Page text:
Toronto Summary Judgment Lawyers
Appeal of Summary Judgment in Ontario
Access to Justice | Hryniak v. Mauldin
Appeals to Superior Court Judge, Divisional Court, Ontario Court of Appeal, Federal Court of Appeal and Supreme Court of Canada
The legal landscape is shifting for small and medium-sized businesses in litigation.
Trials and the procedure and proceedings leading to trial are expensive and time consuming for all parties to legal proceedings. Justice delayed is justice denied. Likewise, justice which the parties to the proceedings cannot afforded is not justice.
Better access to justice has arrived by changes in the law making summary judgment more readily available in civil and commercial legal proceedings.
The Supreme Court of Canada has recently promoted better access to justice through summary judgment, partial summary judgment, and summary trials.
This is good news for small and medium businesses who previously could not afford a trial or the viability of a trial as a dispute resolving mechanism.
Some of our lawyers have been at the vanguard of legal developments in this new access to justice, including both obtaining and responding to summary judgment motions, in widely reported and leading decisions in this field.
Hryniak v Mauldin
Although our firm did not act in that case, one of the lawyers at our firm who practises in the area of commercial litigation, appeared as co-counsel for the 13 plaintiffs (one of which was Mauldin) who responded to the appeal to the Supreme Court of Canada in Hryniak v. Mauldin, responded below to the appeal in the Ontario Court of Appeal, and who obtained summary judgment in the Ontario Superior Court of Justice, being the judgment which was appealed.
This case has had such a significant impact on civil legal proceedings in the courts in Ontario, including with respect to the access to justice, that it has, in the course of three years since the decision was released, been cited in more than 2,300 reported decisions of the courts in Canada and over 1,500 cases in Ontario alone.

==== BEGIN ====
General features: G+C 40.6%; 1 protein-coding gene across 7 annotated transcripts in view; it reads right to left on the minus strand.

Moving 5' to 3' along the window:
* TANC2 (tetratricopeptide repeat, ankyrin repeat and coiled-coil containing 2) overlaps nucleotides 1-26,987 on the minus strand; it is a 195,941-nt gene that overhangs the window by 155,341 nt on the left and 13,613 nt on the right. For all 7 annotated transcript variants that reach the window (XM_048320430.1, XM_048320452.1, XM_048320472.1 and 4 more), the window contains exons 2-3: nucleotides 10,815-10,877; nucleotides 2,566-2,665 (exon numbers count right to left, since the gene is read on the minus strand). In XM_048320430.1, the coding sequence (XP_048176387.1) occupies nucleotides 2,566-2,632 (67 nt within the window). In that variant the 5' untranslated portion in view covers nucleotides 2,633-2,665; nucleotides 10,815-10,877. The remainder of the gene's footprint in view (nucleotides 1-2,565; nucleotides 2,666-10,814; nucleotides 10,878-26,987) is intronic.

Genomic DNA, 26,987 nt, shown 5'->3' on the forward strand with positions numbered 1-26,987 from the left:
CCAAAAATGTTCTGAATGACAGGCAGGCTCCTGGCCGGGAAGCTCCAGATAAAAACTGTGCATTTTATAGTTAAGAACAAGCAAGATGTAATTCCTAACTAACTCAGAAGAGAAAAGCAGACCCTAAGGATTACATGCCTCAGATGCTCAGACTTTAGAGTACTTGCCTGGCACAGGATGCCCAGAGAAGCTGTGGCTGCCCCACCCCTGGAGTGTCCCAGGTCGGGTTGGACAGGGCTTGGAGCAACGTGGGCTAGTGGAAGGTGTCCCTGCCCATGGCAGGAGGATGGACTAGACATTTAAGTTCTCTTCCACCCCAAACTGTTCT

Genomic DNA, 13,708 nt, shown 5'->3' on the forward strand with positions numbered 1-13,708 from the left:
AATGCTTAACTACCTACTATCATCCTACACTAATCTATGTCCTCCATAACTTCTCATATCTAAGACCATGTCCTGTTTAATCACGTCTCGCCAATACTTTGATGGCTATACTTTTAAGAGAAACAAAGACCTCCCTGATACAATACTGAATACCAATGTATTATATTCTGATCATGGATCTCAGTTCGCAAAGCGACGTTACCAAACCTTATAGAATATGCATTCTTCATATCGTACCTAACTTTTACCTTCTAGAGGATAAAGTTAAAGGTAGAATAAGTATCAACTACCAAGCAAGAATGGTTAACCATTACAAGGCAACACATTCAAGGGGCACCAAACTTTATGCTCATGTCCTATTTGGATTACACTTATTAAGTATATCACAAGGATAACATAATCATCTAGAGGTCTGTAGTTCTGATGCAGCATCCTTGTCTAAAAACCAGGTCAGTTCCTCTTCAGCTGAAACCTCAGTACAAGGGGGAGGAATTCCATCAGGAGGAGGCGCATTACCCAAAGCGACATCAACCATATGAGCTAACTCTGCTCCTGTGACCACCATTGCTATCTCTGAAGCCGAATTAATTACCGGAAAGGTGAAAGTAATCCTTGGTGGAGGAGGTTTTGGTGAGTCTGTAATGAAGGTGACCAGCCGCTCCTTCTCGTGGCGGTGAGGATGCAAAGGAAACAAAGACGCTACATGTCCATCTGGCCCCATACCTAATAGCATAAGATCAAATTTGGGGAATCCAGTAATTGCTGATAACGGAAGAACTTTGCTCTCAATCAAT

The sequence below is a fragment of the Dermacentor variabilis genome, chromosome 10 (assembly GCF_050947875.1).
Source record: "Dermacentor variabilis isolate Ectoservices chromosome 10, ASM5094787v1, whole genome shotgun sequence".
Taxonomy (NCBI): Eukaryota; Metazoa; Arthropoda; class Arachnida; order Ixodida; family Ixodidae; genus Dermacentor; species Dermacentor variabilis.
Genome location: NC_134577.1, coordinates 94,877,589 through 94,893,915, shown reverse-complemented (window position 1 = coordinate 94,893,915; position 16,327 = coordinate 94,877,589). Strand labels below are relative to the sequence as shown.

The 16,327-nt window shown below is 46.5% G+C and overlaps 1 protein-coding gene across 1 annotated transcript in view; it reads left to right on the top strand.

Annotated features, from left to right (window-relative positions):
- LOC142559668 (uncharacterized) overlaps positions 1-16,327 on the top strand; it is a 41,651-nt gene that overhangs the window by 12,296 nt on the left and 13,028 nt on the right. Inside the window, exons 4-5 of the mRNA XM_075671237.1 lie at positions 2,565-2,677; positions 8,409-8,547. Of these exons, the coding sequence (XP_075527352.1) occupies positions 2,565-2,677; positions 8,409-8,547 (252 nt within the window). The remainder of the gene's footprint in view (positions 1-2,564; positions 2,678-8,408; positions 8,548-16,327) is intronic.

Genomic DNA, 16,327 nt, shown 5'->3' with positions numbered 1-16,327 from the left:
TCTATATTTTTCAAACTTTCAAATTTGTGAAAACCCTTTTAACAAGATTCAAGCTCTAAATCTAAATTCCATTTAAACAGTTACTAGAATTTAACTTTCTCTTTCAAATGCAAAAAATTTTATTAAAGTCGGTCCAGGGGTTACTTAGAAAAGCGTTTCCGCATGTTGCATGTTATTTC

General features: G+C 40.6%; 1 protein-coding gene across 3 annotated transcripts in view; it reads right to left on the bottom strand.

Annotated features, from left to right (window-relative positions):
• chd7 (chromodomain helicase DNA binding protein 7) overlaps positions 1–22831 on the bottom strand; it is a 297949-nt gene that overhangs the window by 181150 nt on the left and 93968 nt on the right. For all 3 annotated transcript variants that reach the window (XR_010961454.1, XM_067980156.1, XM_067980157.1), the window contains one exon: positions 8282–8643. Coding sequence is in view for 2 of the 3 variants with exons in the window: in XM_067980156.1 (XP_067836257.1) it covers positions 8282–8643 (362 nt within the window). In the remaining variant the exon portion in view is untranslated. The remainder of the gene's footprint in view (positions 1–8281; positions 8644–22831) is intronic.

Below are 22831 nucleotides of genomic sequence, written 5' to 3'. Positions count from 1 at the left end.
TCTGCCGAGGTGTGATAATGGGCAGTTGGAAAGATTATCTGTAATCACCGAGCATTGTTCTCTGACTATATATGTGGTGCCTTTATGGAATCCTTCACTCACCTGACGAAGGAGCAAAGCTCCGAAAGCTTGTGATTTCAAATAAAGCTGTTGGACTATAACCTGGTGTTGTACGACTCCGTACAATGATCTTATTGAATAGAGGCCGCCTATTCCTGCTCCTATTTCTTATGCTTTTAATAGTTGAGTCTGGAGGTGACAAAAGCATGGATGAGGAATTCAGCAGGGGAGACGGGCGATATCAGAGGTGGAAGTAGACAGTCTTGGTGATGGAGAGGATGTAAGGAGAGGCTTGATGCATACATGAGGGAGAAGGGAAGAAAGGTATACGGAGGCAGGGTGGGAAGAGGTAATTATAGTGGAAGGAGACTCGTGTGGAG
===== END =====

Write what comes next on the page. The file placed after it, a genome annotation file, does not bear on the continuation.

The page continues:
The New Test
In determining whether summary judgment is suitable the Supreme Court of Canada in Hryniak v. Mauldin laid out the following test.
“There will be no genuine issue requiring a trial when the judge is able to reach a fair and just determination on the merits on a motion for summary judgment. This will be the case when the process (1) allows the judge to make the necessary findings of fact, (2) allows the judge to apply the law to the facts, and (3) is a proportionate, more expeditious and less expensive means to achieve a just result.”
The courts in Ontario have embraced the cultural shift endorsed by the Supreme Court of Canada and are interpreting the summary judgment rules broadly, and favouring proportionality and fair access to affordable, timely and just adjudication of claims.
Our Approach to Civil Litigation
Accordingly, we carefully consider each case in which we act at an early stage of the proceedings to examine and analyze the prospects of successfully bringing (and successfully responding to) a motion for summary judgment. Having been involved in a number of summary judgment motions our team has developed a timely and efficient process to determine the best way forward in legal proceedings – including a determination whether a motion for summary judgment, rather than a traditional trial, would be proportionate, more expeditious and a less expensive means to achieve a just result in the case.
Changes in the law in this area make it important for clients to consider the experience of their counsel in bringing and responding to motions for summary judgment in civil and commercial legal proceedings in Ontario.
Please contact Gilbertson Davis LLP for an initial consultation to determine if your intended legal proceedings are suitable for a motion for summary judgment.
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